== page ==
The second way is to reconnect or remind the client’s body of its spiritual nature and connection with the Source. We are all spiritual beings having a human experience. But despite our physical appearance, we’re all still connected to Source Energy (or God, or Universal Consciousness, or the Big Wow) and the deeper that connection, the less chance that these human fears and beliefs can resonate and set up shop in our physical bodies, causing imbalance or disease. Once I reconnect the direct line to Source, clients start to feel calmer, symptoms start to resolve and general well-being improves. It’s a beautiful thing to witness.
If you’re interested in finding your ACE score, here’s a link to the test:
I hate that sinking feeling in my stomach when I realize I’ve messed up. Or when I put something out there in the world and all I get in response is crickets.
Feelings of doubt and worthlessness creep in. “Uh oh”, I think, “That’s not good.”
I failed. I tried, put in my best effort (or maybe not even my best, maybe I even half-assed it) and it flopped. I’ve let myself down, I’ve let others down.
This isn’t a good feeling.
So, how do you get past that? How do you learn to fail and not let it get you down?
1. Acknowledge that it was your best effort.
“I did then what I knew how to do. Now that I know better, I do better.” Maya Angelou
Many people miss he first part of this quote, I’ve seen it online as “When you know better, you do better” many times, but that’s actually missing the point. “I did then what I knew how to do…” That’s really saying that given the circumstances, your knowledge, your emotional state, your options at the time, you made the BEST effort you could given all of those contingencies. Notice that I didn’t say your best effort. Given the perfect circumstances, a lifetime of wisdom, and a feeling of complete calm and confidence, you could have undoubtedly rocked it. But this is real life. Perfection is an idea, not a reality and you are living in reality. So, don’t just look at the failure, look at what you were dealing with when you put in that effort and give yourself some slack. You were doing the best that you could do then. Now that you know better, you’ll do better.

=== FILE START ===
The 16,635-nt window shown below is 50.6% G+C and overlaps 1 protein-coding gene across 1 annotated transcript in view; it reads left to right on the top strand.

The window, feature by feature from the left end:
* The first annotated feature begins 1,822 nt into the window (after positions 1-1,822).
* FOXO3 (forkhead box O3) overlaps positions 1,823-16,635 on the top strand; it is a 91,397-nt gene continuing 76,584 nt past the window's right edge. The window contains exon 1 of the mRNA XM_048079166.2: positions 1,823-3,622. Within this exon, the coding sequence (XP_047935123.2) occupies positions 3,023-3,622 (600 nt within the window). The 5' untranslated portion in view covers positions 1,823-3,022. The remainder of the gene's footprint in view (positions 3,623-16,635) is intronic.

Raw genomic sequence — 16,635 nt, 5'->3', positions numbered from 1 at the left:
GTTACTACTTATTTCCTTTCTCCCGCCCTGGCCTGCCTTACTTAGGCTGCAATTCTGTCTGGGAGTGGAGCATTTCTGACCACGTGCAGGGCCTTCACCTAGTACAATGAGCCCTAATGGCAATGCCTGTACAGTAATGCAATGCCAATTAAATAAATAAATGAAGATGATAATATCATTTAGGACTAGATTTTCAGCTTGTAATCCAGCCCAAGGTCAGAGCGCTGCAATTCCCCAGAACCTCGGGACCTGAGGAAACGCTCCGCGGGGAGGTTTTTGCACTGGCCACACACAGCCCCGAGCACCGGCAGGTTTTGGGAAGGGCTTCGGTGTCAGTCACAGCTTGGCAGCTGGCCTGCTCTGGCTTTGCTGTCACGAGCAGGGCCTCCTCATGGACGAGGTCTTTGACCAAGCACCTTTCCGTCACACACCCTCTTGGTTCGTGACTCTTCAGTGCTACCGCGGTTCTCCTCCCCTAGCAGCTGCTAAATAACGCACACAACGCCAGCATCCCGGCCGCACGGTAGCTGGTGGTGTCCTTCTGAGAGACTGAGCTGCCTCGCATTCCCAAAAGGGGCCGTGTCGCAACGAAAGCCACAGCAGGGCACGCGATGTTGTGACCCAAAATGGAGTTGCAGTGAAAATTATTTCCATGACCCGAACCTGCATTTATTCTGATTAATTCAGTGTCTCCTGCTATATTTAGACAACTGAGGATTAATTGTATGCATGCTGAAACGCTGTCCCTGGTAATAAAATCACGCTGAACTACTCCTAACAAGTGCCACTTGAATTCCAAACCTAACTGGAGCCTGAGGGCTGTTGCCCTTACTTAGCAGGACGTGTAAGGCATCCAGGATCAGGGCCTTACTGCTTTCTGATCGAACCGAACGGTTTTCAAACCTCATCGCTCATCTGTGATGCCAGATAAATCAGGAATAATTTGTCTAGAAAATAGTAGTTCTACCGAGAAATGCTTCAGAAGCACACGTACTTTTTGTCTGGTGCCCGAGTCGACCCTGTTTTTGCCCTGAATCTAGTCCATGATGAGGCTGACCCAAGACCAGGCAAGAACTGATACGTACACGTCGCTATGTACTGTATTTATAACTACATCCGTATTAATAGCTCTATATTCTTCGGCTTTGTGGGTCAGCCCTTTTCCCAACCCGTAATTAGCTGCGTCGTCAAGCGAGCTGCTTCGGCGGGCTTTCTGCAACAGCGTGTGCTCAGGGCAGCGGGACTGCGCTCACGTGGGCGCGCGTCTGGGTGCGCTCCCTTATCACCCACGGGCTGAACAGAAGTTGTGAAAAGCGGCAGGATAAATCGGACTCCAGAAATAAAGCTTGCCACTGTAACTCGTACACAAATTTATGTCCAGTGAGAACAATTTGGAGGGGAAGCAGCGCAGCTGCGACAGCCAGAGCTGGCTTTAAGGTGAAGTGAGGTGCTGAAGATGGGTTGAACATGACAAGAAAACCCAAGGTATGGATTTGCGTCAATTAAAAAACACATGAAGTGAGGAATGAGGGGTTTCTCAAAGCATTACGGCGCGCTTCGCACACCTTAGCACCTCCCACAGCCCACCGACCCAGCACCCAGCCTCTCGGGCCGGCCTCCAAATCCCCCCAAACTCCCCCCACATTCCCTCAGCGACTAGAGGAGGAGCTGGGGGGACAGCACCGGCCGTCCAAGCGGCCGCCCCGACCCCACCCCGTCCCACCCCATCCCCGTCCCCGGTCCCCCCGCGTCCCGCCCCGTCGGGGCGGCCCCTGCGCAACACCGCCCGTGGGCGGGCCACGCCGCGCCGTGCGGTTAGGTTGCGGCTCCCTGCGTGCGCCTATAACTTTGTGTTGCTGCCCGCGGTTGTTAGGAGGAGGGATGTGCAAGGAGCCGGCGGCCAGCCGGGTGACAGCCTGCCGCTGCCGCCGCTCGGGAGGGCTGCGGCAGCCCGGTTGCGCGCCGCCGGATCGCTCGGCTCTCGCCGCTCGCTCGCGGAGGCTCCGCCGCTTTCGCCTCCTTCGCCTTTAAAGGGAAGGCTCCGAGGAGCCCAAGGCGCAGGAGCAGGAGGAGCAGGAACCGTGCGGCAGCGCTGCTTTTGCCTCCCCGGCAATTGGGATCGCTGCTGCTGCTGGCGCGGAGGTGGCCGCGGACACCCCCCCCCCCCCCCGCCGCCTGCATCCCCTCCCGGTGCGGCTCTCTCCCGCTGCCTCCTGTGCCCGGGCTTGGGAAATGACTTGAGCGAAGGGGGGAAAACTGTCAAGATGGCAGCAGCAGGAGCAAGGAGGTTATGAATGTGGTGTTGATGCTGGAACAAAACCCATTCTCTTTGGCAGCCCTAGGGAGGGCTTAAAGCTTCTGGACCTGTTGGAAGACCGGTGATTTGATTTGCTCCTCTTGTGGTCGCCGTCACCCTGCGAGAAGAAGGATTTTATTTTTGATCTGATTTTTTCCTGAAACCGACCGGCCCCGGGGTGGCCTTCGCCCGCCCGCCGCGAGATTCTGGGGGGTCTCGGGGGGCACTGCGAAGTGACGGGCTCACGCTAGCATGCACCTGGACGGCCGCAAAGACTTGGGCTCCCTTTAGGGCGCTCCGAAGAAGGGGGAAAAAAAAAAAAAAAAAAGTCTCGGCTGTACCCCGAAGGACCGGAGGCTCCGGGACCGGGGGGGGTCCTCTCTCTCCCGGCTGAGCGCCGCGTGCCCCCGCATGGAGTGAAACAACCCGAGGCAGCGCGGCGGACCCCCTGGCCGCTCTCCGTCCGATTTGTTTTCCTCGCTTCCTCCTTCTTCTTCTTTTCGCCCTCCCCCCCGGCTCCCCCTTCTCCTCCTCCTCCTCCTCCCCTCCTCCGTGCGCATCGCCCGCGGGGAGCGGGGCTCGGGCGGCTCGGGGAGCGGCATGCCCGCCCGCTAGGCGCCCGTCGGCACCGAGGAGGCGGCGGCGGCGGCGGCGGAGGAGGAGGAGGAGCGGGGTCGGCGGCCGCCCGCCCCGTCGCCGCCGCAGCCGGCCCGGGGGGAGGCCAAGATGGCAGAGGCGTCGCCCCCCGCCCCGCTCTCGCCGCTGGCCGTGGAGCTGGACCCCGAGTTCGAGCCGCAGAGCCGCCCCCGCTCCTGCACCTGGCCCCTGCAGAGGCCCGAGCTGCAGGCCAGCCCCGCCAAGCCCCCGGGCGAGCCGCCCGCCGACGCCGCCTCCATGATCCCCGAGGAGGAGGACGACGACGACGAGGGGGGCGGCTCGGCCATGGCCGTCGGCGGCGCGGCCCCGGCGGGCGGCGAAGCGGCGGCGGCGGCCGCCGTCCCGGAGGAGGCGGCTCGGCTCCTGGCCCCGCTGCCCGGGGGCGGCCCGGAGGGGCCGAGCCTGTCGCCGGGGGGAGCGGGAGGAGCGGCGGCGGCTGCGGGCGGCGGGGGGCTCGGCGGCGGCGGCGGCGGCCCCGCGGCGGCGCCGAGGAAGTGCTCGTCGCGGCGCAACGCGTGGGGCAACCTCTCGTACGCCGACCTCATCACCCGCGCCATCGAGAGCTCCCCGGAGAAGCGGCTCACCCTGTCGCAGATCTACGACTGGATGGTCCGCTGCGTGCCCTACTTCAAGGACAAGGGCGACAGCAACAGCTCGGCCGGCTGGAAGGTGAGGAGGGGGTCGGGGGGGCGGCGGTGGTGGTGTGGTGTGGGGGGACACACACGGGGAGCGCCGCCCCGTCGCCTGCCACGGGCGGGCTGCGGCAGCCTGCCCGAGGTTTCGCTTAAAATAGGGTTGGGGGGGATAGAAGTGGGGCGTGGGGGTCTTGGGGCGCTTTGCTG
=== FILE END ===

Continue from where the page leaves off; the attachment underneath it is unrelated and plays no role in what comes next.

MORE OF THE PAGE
2. Salvage the good parts and learn the lessons
A failure can make you feel like crap for a while, but you know there are some nuggets in there that worked and some that you can improve next time. Once you can forgive yourself and process your emotions around the failure, it’s time to take it apart and try to see which parts actually were successful (I promise that there are a least a few parts that were good!) and which parts need to be reworked. Forgive yourself AGAIN for doing the best you could in that moment. It’s okay that there were parts that worked and parts that didn’t. That’s how we learn, you try several times, keep what’s working, and revise the parts that didn’t work as well.
3. Be resilient
Lastly, and most importantly, try again. Studies have shown that the most consistent indicator of success is resilience, knowing how to try again after you made a mistake. Doing anything (especially something new) is a process, a learning experience. You’ll be less likely to make mistakes after many attempts, but that first few tries can be brutal. None of those people you’re comparing yourself to started out doing things as well as they do now. None. Of. Them. Most likely, you just aren’t aware of their first (and most likely crappy) attempts because of exactly that! They were crappy and unsuccessful. But I guarantee you that that’s where they started, just like you. So, yes! You are just like your mentors and biz crushes, because you start out doing now what you know how to do, and when you know better, you’ll do better.